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Last week, we covered some of the more notable monk abilities along with the expected playstyle. Recently, the level cap on beta has been raised to level 87, allowing every class access to their new level 87 spell. Much of the talk this week on the major sites and blogs is about Symbiosis. We touched on it several times, but now we get to take a closer look at it in further detail.
All about Symbiosis
Druids use Symbiosis on a player and gain access to one of that player‘s abilities (which is hugely dependent on the druid’s spec); likewise, the affected player gets to use a druid spell.
One of the bigger objections I’ve seen relates to the access between druids and shadow priests. Tranquility goes to shadow priests! One of the arguments I’m seeing is that this ability is so potent and powerful that raid leaders would strongly prefer its being given to shadow priests as an extra ace card up their sleeve.
In the current Cataclysm expansion, shadow priests have access to Divine Hymn. In Mists of Pandaria, they’re losing access to Divine Hymn. Essentially, a shadow priest is trading one raid cooldown for another. I can’t say for certain how many times my raid team has had to use Divine Hymns from shadow priests at all; I’ve found it to be a rare occasion. Because of the rarity, I don’t foresee its being a real problem in a raid, since the healers in the group are usually able to tackle any serious raid healing situations. DPS players using defensive cooldowns would only come into play on major hard modes or if we lost a healer or two during the attempt.
The question of which player gets which druid’s symbiosis is going to haunt raid leaders for a long time. I’d argue that the point of the ability is to offer raid flexibility in terms of abilities. Different encounters will call for different solutions. There shouldn’t be a class that gets Symbiosis by default. Right now, a few classes stand out to me as who I’d give it to. The developers are doing a fine job by ensuring that most roles don’t get another spell to add to their rotation (mages with Healing Touch and warlocks with Rejuvenation, for example). All the same, this is a neat ability that’s going to shake things up in the expansion for druids.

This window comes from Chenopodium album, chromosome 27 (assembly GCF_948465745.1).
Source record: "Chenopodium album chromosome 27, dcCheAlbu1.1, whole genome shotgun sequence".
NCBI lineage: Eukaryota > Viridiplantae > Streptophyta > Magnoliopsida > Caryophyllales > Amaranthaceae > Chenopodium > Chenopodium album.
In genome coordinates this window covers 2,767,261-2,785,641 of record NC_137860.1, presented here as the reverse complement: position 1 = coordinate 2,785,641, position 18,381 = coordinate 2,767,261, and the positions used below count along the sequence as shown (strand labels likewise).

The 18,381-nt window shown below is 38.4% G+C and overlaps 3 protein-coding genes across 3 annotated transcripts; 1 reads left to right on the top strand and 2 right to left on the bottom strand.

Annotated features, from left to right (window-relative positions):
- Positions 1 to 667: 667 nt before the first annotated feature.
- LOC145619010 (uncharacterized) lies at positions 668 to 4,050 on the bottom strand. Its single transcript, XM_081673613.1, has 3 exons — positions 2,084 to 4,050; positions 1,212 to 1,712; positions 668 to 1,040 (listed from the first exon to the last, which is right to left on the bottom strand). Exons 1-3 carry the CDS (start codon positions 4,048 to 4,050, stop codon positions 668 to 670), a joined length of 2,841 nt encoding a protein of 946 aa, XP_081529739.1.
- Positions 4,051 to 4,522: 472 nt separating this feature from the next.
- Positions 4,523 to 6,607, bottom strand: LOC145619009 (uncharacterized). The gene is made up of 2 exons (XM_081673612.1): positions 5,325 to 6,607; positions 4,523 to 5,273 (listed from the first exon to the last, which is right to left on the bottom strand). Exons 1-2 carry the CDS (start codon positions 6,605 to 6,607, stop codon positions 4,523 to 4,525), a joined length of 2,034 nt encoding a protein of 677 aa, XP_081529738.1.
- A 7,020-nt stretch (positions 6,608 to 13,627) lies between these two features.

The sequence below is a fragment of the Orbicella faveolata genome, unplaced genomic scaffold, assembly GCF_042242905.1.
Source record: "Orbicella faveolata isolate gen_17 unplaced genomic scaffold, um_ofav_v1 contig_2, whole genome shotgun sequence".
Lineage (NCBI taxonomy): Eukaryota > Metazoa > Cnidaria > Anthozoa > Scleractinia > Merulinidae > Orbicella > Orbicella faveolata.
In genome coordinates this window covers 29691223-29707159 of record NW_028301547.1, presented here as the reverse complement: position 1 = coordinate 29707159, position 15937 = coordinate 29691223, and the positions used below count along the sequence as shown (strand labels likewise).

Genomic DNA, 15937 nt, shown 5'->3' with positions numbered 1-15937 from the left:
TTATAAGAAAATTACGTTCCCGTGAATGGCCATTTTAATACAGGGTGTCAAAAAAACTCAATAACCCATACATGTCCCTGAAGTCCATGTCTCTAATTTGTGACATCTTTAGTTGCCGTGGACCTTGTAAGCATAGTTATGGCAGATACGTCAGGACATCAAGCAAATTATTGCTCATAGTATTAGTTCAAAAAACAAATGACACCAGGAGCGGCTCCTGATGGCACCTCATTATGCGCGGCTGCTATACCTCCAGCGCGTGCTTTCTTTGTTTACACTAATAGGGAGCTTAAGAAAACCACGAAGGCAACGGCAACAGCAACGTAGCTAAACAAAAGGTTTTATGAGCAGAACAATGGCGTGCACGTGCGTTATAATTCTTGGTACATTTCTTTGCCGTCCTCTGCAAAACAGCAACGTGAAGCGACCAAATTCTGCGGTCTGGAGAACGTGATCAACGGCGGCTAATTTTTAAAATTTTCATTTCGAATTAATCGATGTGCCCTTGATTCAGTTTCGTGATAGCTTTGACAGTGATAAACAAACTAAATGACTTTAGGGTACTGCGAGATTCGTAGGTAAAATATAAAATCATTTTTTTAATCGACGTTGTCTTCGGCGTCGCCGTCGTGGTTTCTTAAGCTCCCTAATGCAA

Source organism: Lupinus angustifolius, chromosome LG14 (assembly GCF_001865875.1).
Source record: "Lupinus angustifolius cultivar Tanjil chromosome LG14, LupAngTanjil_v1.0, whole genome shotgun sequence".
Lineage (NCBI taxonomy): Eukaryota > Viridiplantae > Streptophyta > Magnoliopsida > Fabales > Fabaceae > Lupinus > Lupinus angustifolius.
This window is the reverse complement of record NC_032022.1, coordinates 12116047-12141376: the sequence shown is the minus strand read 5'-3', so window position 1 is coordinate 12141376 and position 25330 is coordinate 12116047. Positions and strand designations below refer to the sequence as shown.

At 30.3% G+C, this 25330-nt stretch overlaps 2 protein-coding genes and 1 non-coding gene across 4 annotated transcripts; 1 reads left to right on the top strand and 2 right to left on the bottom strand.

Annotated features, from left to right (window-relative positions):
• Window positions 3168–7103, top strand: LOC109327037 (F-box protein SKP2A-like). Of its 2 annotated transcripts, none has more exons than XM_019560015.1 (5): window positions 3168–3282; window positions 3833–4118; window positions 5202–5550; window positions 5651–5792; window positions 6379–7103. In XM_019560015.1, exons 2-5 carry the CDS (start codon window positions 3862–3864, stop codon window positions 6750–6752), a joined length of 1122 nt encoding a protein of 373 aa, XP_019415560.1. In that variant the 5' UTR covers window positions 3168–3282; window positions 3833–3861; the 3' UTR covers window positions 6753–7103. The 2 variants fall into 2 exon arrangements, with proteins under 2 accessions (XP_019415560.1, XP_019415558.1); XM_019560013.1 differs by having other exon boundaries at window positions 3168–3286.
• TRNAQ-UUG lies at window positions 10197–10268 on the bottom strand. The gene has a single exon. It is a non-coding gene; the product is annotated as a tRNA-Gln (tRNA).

Don’t get me wrong, though. I don’t even want to think about the PvP ramifications.
Major spell changes and additions
- Wild Mushroom: Bloom Balance players are already familiar with the concept and usage of mushrooms. Restoration druids will be getting mushrooms this expansion as an addition to their set of healing tools. They work much the same way as their offensive counterparts. You drop mushrooms around the raid, and then you can detonate them so that they explode into many spores that heal your allies. You can only place a maximum of three mushrooms, so use them carefully. They can be planted before combat begins, so use the buffing time to strategically place mushrooms where you know most of the raid will be.
- Ironbark After three expansions, you get your own single-target defensive cooldown that can be used on tanks (or other players). It functions as a flat damage-taken decrease. It lasts longer and has a shorter cooldown than the priest counterpart, Pain Suppression.
- Cenarion Ward If a friendly target gets hit with Cenarion Ward on them, it’ll trigger a HoT effect. Something tells me restoration druids will be using this ability as a staple in their abilities. Nature’s Swiftness still remains an awesome alternative.
On the fence about talents
Level 90 talents are fun alternatives if you feel the need to switch roles in mid-combat. Maybe a tank died, or maybe you’re about to hit an enrage timer. Heart of the Wild and Dream of Cenarius will help with this.
… Oh, who am I kidding — I am still way on the fence with those level 90 talents. All things being equal, how often would you use those talents? That’s assuming that things are going well and that DPS and healing is steadily being applied with no surprises or whatever. Even then, I’m not sure how many boss kills off-role druids can steal with these sets of talents. I’m not sold on the concept just yet, but I’m willing to give them a chance. Time to wait until level 90.
One thing that puzzles me about that druid talent tree is that there appear to be two talent tiers dedicated to some form of crowd control. At level 45, there are talents that can root, slow, or knock back enemy targets. At level 75, you have the ability to disorient, slow, and stun. Does there really need to be two sets of talents for controlling the movements of enemies? I’m not a regular druid player, so maybe some of you guys can help me out with that and explain why you feel that is or isn’t necessary.
If you’re a raiding druid just coming back to the game, you’re going to have some new and fun toys to play with. You’ll find that the druid class continues to rely heavily on HoT spells to create a stable raid. You’re still going to be using assorted combinations of Rejuvenation, Regrowth, Lifebloom, Nourish, and so forth. Playstyles won’t be changing significantly. If you’ve been out of the loop for a while, several aspects of it will feel the same to you.
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